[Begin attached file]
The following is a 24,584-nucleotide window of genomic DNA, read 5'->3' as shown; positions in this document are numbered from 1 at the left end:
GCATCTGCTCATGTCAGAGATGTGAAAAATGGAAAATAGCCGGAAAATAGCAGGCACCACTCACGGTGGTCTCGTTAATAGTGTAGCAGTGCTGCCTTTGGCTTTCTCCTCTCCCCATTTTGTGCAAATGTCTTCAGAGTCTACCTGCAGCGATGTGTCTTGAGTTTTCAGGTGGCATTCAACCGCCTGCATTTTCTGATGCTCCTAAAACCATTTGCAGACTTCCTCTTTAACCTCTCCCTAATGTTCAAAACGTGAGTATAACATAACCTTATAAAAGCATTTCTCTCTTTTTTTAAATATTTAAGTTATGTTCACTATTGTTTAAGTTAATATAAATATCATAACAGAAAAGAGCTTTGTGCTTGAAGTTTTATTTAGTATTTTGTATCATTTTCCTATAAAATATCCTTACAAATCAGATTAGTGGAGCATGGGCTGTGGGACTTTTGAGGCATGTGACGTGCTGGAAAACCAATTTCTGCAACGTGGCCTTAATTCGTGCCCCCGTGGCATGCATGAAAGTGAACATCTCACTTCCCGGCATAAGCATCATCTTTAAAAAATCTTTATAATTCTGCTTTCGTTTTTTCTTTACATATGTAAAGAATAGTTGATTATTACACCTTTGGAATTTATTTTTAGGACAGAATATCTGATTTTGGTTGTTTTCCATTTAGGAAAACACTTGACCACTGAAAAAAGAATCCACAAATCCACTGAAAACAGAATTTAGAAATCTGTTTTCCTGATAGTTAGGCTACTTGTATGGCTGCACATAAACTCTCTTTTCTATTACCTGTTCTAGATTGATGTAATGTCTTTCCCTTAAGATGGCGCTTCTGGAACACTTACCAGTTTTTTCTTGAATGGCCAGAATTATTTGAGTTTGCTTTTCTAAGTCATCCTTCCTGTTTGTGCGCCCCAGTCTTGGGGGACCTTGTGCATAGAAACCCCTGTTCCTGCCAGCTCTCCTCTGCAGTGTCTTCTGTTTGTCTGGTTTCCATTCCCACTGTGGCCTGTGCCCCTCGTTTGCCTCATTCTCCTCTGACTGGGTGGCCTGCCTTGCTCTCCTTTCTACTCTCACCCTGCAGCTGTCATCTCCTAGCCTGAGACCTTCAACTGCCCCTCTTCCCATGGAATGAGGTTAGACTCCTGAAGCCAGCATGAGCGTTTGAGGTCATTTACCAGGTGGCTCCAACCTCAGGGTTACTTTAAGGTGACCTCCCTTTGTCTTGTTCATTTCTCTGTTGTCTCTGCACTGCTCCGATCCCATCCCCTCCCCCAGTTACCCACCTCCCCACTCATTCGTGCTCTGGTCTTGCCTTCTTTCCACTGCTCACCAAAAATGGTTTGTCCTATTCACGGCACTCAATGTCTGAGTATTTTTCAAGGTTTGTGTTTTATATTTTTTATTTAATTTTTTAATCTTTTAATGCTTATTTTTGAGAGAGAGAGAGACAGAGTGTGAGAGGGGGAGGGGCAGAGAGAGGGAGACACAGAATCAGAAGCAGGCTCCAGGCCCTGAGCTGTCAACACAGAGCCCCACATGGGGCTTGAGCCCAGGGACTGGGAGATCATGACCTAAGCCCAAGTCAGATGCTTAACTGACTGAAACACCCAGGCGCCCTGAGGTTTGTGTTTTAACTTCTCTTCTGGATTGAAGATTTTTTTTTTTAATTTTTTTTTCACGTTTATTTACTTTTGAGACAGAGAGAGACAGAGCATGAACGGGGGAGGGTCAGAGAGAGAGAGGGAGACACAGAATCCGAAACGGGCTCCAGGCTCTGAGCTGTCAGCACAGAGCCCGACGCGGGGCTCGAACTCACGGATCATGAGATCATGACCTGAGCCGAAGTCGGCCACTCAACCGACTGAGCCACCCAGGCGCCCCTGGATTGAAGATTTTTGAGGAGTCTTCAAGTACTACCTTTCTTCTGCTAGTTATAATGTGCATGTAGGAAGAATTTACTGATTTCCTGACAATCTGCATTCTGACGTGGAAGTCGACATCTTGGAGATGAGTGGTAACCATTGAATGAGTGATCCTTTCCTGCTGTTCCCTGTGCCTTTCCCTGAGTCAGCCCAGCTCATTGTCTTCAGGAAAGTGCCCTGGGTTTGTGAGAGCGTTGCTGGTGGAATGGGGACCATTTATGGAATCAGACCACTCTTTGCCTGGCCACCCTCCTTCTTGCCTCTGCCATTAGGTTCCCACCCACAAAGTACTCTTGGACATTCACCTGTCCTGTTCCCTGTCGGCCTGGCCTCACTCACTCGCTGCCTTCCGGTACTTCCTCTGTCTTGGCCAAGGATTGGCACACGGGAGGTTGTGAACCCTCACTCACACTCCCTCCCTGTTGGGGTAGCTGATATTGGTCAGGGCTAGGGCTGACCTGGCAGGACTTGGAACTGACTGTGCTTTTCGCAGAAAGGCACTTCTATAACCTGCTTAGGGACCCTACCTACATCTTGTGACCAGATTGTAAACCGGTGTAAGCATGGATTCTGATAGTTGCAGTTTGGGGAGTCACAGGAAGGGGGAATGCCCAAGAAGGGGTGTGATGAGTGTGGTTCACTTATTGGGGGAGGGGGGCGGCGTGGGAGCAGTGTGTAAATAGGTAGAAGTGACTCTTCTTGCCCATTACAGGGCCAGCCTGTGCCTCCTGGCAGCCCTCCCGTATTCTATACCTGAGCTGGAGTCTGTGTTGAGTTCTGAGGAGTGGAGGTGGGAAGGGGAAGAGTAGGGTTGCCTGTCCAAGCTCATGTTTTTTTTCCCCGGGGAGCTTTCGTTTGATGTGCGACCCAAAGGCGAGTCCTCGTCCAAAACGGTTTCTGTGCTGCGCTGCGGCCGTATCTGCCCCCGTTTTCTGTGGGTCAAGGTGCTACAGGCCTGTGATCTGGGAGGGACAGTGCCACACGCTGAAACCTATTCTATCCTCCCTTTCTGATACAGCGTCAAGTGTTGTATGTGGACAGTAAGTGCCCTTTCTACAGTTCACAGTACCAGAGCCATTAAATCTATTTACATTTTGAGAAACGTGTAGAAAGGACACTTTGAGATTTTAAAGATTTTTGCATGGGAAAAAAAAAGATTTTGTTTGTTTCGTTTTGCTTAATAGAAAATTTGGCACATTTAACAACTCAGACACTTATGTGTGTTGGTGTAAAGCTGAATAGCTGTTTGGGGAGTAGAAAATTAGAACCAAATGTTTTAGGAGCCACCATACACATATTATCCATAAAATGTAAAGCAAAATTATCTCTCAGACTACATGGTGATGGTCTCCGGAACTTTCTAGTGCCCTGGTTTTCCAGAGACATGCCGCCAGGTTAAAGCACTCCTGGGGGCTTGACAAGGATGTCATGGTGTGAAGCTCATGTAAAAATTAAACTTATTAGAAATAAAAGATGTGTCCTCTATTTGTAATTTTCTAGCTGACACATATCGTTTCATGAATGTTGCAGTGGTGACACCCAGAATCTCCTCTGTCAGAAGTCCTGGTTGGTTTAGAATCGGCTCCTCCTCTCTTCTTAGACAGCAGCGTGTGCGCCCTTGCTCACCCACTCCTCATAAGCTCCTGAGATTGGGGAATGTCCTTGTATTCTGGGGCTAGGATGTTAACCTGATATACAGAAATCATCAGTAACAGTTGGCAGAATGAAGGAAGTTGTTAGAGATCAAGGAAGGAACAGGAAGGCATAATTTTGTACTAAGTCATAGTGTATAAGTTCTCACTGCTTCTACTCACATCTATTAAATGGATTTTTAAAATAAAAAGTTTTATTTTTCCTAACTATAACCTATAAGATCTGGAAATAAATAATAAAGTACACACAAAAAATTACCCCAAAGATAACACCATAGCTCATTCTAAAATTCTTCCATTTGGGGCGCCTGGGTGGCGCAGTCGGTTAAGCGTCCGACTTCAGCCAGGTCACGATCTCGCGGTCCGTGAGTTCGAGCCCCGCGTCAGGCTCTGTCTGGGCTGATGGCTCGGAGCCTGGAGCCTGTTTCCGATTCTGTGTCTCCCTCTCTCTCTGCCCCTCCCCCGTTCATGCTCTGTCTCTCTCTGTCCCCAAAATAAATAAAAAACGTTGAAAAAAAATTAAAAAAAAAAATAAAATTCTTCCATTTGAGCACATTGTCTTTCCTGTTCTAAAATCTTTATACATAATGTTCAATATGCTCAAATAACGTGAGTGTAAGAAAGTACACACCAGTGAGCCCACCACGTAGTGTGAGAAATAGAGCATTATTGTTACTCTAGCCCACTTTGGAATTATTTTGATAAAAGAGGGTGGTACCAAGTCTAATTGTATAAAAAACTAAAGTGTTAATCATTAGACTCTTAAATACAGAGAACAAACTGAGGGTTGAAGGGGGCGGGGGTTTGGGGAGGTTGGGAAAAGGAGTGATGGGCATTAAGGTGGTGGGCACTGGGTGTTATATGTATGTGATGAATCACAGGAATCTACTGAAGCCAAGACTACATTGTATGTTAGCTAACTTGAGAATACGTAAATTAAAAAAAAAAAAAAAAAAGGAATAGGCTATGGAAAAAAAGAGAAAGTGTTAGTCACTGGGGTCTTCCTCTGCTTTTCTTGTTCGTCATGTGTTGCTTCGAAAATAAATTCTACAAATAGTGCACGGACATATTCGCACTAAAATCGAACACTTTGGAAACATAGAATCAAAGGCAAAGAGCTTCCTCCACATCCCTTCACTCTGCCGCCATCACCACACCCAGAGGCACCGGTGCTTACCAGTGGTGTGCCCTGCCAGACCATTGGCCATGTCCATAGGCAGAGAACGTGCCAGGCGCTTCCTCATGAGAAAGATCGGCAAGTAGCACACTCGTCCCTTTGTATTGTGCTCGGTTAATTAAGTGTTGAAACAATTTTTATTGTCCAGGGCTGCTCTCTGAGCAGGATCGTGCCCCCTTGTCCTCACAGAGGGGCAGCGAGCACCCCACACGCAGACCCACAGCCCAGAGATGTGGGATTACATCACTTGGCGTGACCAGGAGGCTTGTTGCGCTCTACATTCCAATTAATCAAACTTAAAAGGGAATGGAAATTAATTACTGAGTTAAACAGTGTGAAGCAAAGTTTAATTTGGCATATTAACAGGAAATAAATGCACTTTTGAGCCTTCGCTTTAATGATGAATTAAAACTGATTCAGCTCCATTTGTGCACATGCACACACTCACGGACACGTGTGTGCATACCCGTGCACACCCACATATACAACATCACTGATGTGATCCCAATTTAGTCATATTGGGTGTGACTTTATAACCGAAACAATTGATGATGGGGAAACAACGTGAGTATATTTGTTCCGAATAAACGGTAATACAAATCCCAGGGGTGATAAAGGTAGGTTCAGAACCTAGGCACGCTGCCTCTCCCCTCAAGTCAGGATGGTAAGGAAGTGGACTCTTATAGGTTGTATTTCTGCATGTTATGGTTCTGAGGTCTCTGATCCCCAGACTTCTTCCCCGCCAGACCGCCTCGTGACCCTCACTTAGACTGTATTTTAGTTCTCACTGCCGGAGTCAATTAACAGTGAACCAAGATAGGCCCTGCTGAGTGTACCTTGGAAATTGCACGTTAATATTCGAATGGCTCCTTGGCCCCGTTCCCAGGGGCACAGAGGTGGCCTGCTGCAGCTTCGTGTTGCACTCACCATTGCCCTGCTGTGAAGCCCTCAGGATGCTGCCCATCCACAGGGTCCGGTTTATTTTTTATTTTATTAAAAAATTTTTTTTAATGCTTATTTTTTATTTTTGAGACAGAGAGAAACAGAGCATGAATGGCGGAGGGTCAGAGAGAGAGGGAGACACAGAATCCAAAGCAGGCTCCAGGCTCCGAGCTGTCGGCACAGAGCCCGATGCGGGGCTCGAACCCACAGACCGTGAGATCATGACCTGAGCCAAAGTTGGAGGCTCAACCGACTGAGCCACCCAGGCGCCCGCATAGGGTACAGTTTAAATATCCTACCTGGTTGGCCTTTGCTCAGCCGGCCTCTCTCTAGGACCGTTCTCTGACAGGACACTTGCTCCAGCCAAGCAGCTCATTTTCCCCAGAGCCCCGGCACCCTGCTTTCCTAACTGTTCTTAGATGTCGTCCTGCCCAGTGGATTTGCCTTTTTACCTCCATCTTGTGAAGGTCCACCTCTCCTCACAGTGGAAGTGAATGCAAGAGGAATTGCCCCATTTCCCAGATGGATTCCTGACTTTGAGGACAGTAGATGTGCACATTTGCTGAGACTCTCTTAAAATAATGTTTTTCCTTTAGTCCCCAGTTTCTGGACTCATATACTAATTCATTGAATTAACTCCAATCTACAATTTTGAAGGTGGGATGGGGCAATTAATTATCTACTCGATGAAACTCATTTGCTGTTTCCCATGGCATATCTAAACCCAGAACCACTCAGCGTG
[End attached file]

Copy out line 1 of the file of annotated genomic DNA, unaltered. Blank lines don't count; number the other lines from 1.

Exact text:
The following is a 24,584-nucleotide window of genomic DNA, read 5'->3' as shown; positions in this document are numbered from 1 at the left end: